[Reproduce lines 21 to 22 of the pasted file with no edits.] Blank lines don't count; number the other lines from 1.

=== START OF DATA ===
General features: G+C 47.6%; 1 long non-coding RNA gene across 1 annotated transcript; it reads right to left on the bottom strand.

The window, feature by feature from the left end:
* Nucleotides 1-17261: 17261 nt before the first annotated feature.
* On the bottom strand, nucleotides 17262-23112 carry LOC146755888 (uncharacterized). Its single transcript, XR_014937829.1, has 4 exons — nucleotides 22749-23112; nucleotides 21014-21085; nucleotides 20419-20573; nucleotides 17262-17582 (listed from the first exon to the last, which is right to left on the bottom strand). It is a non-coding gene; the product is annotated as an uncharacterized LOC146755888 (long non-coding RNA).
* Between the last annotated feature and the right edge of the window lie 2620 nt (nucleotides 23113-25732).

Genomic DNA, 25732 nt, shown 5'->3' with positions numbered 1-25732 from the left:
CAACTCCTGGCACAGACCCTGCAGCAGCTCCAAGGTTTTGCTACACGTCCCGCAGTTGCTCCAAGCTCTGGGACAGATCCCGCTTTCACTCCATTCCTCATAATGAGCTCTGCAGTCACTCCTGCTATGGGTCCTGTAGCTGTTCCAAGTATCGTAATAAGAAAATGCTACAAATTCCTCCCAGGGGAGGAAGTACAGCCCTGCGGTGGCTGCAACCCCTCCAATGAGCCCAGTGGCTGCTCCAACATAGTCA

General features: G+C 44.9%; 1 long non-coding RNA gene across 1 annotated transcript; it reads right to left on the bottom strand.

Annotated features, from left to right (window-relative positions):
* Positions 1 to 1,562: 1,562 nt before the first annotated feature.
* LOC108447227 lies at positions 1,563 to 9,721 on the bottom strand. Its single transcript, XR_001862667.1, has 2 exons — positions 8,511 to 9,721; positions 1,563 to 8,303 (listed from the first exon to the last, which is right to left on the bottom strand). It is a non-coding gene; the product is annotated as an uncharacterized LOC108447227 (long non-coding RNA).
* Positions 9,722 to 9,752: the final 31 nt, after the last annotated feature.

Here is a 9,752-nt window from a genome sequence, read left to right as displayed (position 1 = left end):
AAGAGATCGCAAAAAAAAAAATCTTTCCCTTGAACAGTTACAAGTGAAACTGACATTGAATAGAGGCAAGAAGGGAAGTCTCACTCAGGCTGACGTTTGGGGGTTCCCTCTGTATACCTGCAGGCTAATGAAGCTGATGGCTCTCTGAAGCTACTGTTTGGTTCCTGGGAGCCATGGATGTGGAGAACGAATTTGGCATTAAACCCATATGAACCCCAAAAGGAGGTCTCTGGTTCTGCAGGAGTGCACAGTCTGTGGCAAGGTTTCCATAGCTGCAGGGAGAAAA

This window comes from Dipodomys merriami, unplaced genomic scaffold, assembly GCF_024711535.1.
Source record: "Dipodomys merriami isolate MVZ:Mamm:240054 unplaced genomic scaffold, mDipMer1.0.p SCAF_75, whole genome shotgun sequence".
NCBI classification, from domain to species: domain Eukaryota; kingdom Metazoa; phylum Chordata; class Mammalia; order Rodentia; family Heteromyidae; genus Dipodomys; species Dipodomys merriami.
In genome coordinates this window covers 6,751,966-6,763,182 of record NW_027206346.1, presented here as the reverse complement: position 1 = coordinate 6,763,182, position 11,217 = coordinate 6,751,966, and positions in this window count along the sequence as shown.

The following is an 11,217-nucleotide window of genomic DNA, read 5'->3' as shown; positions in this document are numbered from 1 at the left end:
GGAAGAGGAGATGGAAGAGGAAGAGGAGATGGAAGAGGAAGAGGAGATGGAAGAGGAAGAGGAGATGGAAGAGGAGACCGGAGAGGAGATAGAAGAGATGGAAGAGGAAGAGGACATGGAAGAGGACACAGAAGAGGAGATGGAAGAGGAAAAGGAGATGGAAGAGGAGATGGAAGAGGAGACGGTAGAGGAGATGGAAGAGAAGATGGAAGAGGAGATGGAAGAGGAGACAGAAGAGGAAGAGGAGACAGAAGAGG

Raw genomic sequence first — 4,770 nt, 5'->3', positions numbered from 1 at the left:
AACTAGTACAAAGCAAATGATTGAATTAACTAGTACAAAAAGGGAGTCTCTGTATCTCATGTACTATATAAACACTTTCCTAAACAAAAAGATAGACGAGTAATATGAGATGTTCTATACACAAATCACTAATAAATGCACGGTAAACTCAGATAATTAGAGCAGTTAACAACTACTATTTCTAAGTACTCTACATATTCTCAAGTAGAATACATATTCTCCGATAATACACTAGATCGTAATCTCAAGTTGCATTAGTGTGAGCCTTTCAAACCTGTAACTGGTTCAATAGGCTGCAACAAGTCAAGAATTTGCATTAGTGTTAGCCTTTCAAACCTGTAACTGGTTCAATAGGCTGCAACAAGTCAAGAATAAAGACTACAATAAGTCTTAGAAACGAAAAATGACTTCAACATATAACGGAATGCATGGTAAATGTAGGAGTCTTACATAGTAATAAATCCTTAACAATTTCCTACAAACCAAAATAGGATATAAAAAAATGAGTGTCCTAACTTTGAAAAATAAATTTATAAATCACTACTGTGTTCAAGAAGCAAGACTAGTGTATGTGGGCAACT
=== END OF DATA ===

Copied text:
Raw genomic sequence first — 4,770 nt, 5'->3', positions numbered from 1 at the left:
AACTAGTACAAAGCAAATGATTGAATTAACTAGTACAAAAAGGGAGTCTCTGTATCTCATGTACTATATAAACACTTTCCTAAACAAAAAGATAGACGAGTAATATGAGATGTTCTATACACAAATCACTAATAAATGCACGGTAAACTCAGATAATTAGAGCAGTTAACAACTACTATTTCTAAGTACTCTACATATTCTCAAGTAGAATACATATTCTCCGATAATACACTAGATCGTAATCTCAAGTTGCATTAGTGTGAGCCTTTCAAACCTGTAACTGGTTCAATAGGCTGCAACAAGTCAAGAATTTGCATTAGTGTTAGCCTTTCAAACCTGTAACTGGTTCAATAGGCTGCAACAAGTCAAGAATAAAGACTACAATAAGTCTTAGAAACGAAAAATGACTTCAACATATAACGGAATGCATGGTAAATGTAGGAGTCTTACATAGTAATAAATCCTTAACAATTTCCTACAAACCAAAATAGGATATAAAAAAATGAGTGTCCTAACTTTGAAAAATAAATTTATAAATCACTACTGTGTTCAAGAAGCAAGACTAGTGTATGTGGGCAACT